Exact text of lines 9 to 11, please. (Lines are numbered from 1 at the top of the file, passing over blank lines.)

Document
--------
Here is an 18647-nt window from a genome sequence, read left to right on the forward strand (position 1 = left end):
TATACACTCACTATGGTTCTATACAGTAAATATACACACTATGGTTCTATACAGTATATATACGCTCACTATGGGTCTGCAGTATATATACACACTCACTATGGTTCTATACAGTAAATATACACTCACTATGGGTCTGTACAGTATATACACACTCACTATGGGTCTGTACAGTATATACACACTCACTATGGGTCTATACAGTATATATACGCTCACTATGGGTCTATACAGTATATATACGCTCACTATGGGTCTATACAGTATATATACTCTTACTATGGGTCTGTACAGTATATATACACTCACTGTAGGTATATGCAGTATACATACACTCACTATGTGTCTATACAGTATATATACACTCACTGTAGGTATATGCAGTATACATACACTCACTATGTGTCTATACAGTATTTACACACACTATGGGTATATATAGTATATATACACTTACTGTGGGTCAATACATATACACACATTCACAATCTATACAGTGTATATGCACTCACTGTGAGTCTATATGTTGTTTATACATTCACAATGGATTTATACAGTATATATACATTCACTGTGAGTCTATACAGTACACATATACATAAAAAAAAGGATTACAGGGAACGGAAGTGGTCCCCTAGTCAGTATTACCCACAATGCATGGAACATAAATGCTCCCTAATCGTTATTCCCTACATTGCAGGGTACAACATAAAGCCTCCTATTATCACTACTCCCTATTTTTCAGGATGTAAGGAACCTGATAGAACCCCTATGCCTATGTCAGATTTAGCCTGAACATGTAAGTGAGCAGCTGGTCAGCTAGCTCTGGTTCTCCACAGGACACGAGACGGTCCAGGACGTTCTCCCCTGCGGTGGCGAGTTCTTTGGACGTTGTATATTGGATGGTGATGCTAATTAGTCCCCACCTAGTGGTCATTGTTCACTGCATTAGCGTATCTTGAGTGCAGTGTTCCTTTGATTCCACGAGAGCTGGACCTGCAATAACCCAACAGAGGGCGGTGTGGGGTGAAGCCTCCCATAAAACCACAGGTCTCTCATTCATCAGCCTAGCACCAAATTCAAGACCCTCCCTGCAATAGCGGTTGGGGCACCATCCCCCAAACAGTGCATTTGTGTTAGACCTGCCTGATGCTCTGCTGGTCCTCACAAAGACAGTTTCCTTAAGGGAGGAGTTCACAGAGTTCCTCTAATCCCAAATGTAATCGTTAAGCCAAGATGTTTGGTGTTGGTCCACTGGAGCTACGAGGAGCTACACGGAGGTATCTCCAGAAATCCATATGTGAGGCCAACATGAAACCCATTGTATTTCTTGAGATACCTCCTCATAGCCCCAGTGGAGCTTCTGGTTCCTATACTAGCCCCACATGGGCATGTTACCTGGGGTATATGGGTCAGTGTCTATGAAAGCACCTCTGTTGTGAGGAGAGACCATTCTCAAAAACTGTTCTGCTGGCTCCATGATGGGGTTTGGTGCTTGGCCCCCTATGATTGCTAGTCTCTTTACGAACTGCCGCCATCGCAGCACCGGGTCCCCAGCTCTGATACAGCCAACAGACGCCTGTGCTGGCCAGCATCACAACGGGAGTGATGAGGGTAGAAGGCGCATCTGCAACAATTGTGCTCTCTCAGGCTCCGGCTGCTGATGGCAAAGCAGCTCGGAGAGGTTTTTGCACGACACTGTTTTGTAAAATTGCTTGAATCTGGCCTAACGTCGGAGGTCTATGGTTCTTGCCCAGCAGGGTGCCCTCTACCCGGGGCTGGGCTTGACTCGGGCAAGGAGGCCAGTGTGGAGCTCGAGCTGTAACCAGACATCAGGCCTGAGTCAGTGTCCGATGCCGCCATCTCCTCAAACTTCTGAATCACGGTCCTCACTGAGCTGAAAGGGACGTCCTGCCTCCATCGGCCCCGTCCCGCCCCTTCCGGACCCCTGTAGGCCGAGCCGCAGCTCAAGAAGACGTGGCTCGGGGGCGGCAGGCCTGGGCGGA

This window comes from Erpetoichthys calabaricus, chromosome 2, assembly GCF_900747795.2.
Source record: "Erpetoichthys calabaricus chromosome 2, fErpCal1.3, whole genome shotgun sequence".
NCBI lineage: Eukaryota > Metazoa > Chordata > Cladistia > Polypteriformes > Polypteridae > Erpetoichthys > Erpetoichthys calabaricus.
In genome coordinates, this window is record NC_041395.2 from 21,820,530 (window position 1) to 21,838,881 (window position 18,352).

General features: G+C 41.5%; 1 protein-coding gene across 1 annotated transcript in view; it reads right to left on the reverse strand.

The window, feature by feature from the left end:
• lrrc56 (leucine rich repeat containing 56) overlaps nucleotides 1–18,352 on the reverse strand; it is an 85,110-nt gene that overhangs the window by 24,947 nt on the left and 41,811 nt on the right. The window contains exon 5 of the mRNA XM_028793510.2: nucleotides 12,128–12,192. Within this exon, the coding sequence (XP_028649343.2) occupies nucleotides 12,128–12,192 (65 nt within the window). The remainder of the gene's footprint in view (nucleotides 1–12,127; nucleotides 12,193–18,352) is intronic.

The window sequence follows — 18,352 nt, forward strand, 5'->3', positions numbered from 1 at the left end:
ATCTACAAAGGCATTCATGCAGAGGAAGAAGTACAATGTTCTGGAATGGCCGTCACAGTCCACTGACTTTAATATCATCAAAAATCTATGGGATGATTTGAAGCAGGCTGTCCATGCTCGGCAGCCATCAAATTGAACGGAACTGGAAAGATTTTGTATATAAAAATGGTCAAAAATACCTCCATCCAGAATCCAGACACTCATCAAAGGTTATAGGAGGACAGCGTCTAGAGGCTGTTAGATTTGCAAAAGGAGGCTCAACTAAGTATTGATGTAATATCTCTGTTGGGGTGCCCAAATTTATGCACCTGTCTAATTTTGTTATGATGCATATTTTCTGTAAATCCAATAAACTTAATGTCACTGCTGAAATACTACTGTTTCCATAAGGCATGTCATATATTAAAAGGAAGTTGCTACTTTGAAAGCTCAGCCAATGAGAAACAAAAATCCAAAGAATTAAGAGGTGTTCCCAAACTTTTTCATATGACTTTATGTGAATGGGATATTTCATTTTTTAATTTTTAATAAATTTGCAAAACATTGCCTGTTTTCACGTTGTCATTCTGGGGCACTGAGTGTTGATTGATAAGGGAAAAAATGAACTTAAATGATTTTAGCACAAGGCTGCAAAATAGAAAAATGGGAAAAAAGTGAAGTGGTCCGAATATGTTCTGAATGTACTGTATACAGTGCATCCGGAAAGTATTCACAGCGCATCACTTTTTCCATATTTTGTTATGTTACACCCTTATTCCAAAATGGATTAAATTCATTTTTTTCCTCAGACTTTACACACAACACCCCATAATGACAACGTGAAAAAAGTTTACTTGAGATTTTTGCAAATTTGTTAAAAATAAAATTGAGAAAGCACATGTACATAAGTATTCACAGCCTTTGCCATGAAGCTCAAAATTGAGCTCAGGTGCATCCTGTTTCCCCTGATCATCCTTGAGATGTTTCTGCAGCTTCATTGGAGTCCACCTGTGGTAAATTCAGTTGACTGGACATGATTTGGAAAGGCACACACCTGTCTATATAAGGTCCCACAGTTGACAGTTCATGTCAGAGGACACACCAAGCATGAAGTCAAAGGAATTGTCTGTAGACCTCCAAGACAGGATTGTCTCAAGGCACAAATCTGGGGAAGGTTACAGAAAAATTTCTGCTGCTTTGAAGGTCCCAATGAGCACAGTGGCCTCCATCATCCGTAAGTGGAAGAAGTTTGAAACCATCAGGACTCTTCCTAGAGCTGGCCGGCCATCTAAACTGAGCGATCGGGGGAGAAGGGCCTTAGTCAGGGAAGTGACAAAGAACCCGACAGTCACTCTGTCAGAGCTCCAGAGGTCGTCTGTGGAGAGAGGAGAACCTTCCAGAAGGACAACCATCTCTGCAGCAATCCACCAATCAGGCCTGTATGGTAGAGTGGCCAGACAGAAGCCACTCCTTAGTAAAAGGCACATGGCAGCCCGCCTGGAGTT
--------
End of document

• lrrc56 (leucine rich repeat containing 56) overlaps nucleotides 1–18,352 on the reverse strand; it is an 85,110-nt gene that overhangs the window by 24,947 nt on the left and 41,811 nt on the right. The window contains exon 5 of the mRNA XM_028793510.2: nucleotides 12,128–12,192. Within this exon, the coding sequence (XP_028649343.2) occupies nucleotides 12,128–12,192 (65 nt within the window). The remainder of the gene's footprint in view (nucleotides 1–12,127; nucleotides 12,193–18,352) is intronic.

The window sequence follows — 18,352 nt, forward strand, 5'->3', positions numbered from 1 at the left end:
ATCTACAAAGGCATTCATGCAGAGGAAGAAGTACAATGTTCTGGAATGGCCGTCACAGTCCACTGACTTTAATATCATCAAAAATCTATGGGATGATTTGAAGCAGGCTGTCCATGCTCGGCAGCCATCAAATTGAACGGAACTGGAAAGATTTTGTATATAAAAATGGTCAAAAATACCTCCATCCAGAATCCAGACACTCATCAAAGGTTATAGGAGGACAGCGTCTAGAGGCTGTTAGATTTGCAAAAGGAGGCTCAACTAAGTATTGATGTAATATCTCTGTTGGGGTGCCCAAATTTATGCACCTGTCTAATTTTGTTATGATGCATATTTTCTGTAAATCCAATAAACTTAATGTCACTGCTGAAATACTACTGTTTCCATAAGGCATGTCATATATTAAAAGGAAGTTGCTACTTTGAAAGCTCAGCCAATGAGAAACAAAAATCCAAAGAATTAAGAGGTGTTCCCAAACTTTTTCATATGACTTTATGTGAATGGGATATTTCATTTTTTAATTTTTAATAAATTTGCAAAACATTGCCTGTTTTCACGTTGTCATTCTGGGGCACTGAGTGTTGATTGATAAGGGAAAAAATGAACTTAAATGATTTTAGCACAAGGCTGCAAAATAGAAAAATGGGAAAAAAGTGAAGTGGTCCGAATATGTTCTGAATGTACTGTATACAGTGCATCCGGAAAGTATTCACAGCGCATCACTTTTTCCATATTTTGTTATGTTACACCCTTATTCCAAAATGGATTAAATTCATTTTTTTCCTCAGACTTTACACACAACACCCCATAATGACAACGTGAAAAAAGTTTACTTGAGATTTTTGCAAATTTGTTAAAAATAAAATTGAGAAAGCACATGTACATAAGTATTCACAGCCTTTGCCATGAAGCTCAAAATTGAGCTCAGGTGCATCCTGTTTCCCCTGATCATCCTTGAGATGTTTCTGCAGCTTCATTGGAGTCCACCTGTGGTAAATTCAGTTGACTGGACATGATTTGGAAAGGCACACACCTGTCTATATAAGGTCCCACAGTTGACAGTTCATGTCAGAGGACACACCAAGCATGAAGTCAAAGGAATTGTCTGTAGACCTCCAAGACAGGATTGTCTCAAGGCACAAATCTGGGGAAGGTTACAGAAAAATTTCTGCTGCTTTGAAGGTCCCAATGAGCACAGTGGCCTCCATCATCCGTAAGTGGAAGAAGTTTGAAACCATCAGGACTCTTCCTAGAGCTGGCCGGCCATCTAAACTGAGCGATCGGGGGAGAAGGGCCTTAGTCAGGGAAGTGACAAAGAACCCGACAGTCACTCTGTCAGAGCTCCAGAGGTCGTCTGTGGAGAGAGGAGAACCTTCCAGAAGGACAACCATCTCTGCAGCAATCCACCAATCAGGCCTGTATGGTAGAGTGGCCAGACAGAAGCCACTCCTTAGTAAAAGGCACATGGCAGCCCGCCTGGAGTT